In his essay on The Last Temptation of Christ, the late Roger Ebert says of Scorsese: ‘He is a filmmaker of the city, of bars, clubs, bedrooms, kitchens, nightclubs, boxing rings, pool halls and taxis. On location in Morocco, he found vast, hostile expanses of hard soil, distant mountains and struggling vegetation. The sun is merciless. This is an Old Testament land, not hospitable to the message of love and forgiveness.’ Twenty-eight and a half years later, faith has again driven Scorsese outdoors, out of the city, and into another wilderness – rural Japan in the seventeenth century.
The trailer for Silence portrays it as a different film to the one cinema-goers will encounter. Fast cuts coupled with tremolo strings and intense, building percussion lend the trailer a sense of urgency which is wholly lacking from the film itself. This is in large part due to Scorsese’s complete refusal to include any non-diegetic sound. The film begins with an extended, almost uncomfortably long black screen, with only the ambient noise of a rural environment as accompaniment. The aural tone of the film is thus set from its very first second.
Whilst preoccupied with silence, the film knows how to effectively use sound. A late scene begins with the sound of Rodrigues praying aloud in his cell, with no other ambient noise. But then the sounds of the prison beyond the walls of his cell filter in and build, until he is drowned out by a cacophony of snoring and screaming. The power of the scene is only fully disclosed when the source of the noise is revealed. (Hint: it’s not what we, and Rodrigues, think, but rather something far more disturbing.)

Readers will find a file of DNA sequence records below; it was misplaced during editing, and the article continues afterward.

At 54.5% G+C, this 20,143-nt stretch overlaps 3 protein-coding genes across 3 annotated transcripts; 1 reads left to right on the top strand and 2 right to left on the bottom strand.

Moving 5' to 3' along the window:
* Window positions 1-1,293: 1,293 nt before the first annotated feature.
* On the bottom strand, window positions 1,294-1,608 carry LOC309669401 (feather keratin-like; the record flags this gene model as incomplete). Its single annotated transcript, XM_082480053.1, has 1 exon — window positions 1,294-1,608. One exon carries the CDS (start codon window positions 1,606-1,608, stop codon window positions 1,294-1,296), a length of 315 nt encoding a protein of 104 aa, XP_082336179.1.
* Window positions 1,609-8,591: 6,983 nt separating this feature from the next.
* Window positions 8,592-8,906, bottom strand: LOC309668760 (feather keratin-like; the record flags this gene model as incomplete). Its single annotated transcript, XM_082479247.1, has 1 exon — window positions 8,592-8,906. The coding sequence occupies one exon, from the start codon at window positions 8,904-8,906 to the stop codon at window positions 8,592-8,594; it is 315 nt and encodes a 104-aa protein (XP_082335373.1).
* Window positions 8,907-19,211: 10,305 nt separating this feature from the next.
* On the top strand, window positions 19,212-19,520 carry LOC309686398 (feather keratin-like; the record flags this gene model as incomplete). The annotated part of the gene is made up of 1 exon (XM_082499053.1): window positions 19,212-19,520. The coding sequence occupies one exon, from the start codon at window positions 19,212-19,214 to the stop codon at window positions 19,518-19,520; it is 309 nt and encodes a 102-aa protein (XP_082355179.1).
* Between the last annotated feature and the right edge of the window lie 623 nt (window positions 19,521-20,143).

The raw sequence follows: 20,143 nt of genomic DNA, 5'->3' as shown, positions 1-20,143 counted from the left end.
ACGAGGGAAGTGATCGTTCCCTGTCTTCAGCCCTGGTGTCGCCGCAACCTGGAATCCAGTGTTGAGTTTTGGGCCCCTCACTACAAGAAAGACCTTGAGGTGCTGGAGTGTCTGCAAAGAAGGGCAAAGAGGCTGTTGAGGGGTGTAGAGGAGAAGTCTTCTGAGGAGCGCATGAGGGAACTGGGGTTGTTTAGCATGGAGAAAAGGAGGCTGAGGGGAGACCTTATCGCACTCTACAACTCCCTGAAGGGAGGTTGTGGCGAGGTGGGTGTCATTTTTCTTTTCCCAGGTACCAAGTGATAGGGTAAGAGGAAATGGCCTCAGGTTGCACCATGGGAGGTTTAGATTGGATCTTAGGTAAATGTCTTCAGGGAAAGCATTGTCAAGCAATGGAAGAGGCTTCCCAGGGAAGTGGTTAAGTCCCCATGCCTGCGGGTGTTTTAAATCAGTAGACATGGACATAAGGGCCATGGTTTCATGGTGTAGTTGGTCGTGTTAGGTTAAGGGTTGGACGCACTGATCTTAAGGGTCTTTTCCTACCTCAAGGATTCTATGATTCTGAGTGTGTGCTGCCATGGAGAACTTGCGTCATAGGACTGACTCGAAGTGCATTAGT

This silence becomes more and more troubling as the film progresses, and as Rodrigues (played with a sensitive combination of warmth and naivety by Andrew Garfield) faces ever increasing hostility. In the film’s early scenes, this hostility is translated into an ambiguous sense of place, with Japan being made to feel disorienting and often insurmountable. Rodrigo Prieto, who so effectively documented the minute details of decadence in The Wolf of Wall Street, proves just as impeccable a collaborator for Scorsese here. A particularly beautiful shot shows the priests descending a tall set of stairs, but either Scorsese or Prieto had the beautifully simple idea of twisting the shot ninety degrees so that they descend not top to bottom but left to right. The result is an arrestingly decontextualized shot. The lack of the sound of footsteps only pushes the shot further towards abstraction.